Antibiotic Resistant Bacteria - What Are We Doing To Stop It?
by Kathy Craig
Wednesday, March 20, 2019
Antimicrobial drugs have successfully treated infections in patients for more than 70 years but many organisms have developed a resistance to these drugs, rendering them less effective. This resistance can develop even faster with the overuse or misuse of the medications. Of the 2 million people who become infected with resistant bacteria annually, there are at least 23,000 deaths in the United States. Even more deaths are the result of complications from these infections.
Medical advances such as organ transplants and treatment of chronic diseases depend on antibiotics to be effective in fighting infection. A routine joint replacement can become a life-threatening illness when a resistant bacterium is introduced. Death can result from something as small as a scratch that becomes infected with a resistant bacterium. Risks of these infections cannot be completely avoided and those with chronic illnesses are at greater risk.
How do bacteria become resistant?
Bacteria become resistant to antibiotics for a few different reasons. Spontaneous mutation is in their nature, but certain conditions cause bacteria to mutate more rapidly and in the direction of drug resistance. The two main contributors to the problem are antibiotics that are overused and their inappropriate use. Using antibiotics for viral infections or using an antibiotic that is not effective against a particular bacterium will create an environment for the bacteria to mutate faster and become resistant.
Time Is A Factor
The first step in treating patients with infection is to grow a sample in the laboratory of the bacteria infecting the patient. This growth period can take 24 hours to a few days depending on the type of bacteria. After identification of the bacteria, an antibiotic is chosen that is most likely to be effective. The process of choosing the correct antibiotic routinely takes 24 hours or more. In order to ensure the most effective drug is chosen, more time is needed if the bacteria has a history of resistance to antibiotics.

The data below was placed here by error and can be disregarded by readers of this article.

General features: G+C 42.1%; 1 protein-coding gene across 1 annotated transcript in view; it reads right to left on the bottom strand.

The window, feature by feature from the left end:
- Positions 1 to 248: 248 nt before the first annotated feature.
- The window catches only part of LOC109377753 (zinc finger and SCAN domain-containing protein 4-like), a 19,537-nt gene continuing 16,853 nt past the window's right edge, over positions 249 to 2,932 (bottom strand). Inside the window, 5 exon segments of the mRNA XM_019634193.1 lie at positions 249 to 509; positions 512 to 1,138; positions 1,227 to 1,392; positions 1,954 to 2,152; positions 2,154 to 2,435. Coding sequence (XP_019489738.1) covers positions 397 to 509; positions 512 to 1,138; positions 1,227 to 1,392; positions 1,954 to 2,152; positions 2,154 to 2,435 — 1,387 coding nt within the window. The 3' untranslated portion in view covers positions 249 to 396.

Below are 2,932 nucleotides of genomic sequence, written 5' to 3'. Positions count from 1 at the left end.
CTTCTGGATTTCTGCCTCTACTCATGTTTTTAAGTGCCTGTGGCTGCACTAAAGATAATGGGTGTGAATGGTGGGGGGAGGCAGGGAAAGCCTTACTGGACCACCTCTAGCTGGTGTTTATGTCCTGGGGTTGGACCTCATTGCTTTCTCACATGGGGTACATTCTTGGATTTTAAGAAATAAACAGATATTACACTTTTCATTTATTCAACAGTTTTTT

Reducing the amount of time between the first sign of infection and a true diagnosis is of vital importance in gaining control of this growing problem. The longer a patient’s infection is left untreated, the more it will spread into other organs and tissues. Because physicians would rather not wait to begin treatment, most will guess at diagnosis and prescribe a broad-spectrum antibiotic that will work for many different bacteria. In many cases, this protocol saves lives but when the diagnosis is incorrect, the patient does not benefit from the drug and the bacteria are placed in an environment that is more favorable for a resistant mutation.
What research is being done?
Researchers are developing faster procedures for identifying bacteria and choosing effective drug therapies. One study conducted by the University of York has developed a test that allows scientists to view hundreds of single bacteria at the same time and to detect drug reactions in as little as an hour. The examination of bacteria on an individual scale makes it possible to observe properties such as the shapes the organism can take and the ways in which it moves. Prolonged or delayed treatment can result from inaccurate assumptions made when observing bacteria in groups. By isolating individual bacteria multiple characteristics can be tested at once.